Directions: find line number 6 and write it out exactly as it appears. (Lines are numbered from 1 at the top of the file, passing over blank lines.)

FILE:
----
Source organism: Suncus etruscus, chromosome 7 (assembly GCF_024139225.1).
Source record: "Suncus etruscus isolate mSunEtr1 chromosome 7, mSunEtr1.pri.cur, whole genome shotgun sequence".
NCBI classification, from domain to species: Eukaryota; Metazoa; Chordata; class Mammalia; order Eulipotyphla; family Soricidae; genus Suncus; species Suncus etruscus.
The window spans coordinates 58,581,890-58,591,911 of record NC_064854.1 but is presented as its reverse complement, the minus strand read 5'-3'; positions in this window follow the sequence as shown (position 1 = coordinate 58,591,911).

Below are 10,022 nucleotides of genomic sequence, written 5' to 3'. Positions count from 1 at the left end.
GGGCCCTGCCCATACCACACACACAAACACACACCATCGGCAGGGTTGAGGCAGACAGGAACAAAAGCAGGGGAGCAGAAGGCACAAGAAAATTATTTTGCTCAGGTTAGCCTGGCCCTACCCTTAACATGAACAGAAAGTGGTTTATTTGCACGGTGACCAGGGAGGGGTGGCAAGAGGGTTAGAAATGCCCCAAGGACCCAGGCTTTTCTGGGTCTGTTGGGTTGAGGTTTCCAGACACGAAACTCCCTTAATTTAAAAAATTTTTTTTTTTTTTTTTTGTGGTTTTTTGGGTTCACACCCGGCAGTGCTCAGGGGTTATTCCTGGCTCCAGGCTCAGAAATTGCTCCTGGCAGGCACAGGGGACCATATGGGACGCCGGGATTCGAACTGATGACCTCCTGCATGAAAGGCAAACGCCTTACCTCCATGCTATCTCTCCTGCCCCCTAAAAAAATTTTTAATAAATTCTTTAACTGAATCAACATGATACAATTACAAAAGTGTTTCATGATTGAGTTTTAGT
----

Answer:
GGGCCCTGCCCATACCACACACACAAACACACACCATCGGCAGGGTTGAGGCAGACAGGAACAAAAGCAGGGGAGCAGAAGGCACAAGAAAATTATTTTGCTCAGGTTAGCCTGGCCCTACCCTTAACATGAACAGAAAGTGGTTTATTTGCACGGTGACCAGGGAGGGGTGGCAAGAGGGTTAGAAATGCCCCAAGGACCCAGGCTTTTCTGGGTCTGTTGGGTTGAGGTTTCCAGACACGAAACTCCCTTAATTTAAAAAATTTTTTTTTTTTTTTTTTGTGGTTTTTTGGGTTCACACCCGGCAGTGCTCAGGGGTTATTCCTGGCTCCAGGCTCAGAAATTGCTCCTGGCAGGCACAGGGGACCATATGGGACGCCGGGATTCGAACTGATGACCTCCTGCATGAAAGGCAAACGCCTTACCTCCATGCTATCTCTCCTGCCCCCTAAAAAAATTTTTAATAAATTCTTTAACTGAATCAACATGATACAATTACAAAAGTGTTTCATGATTGAGTTTTAGT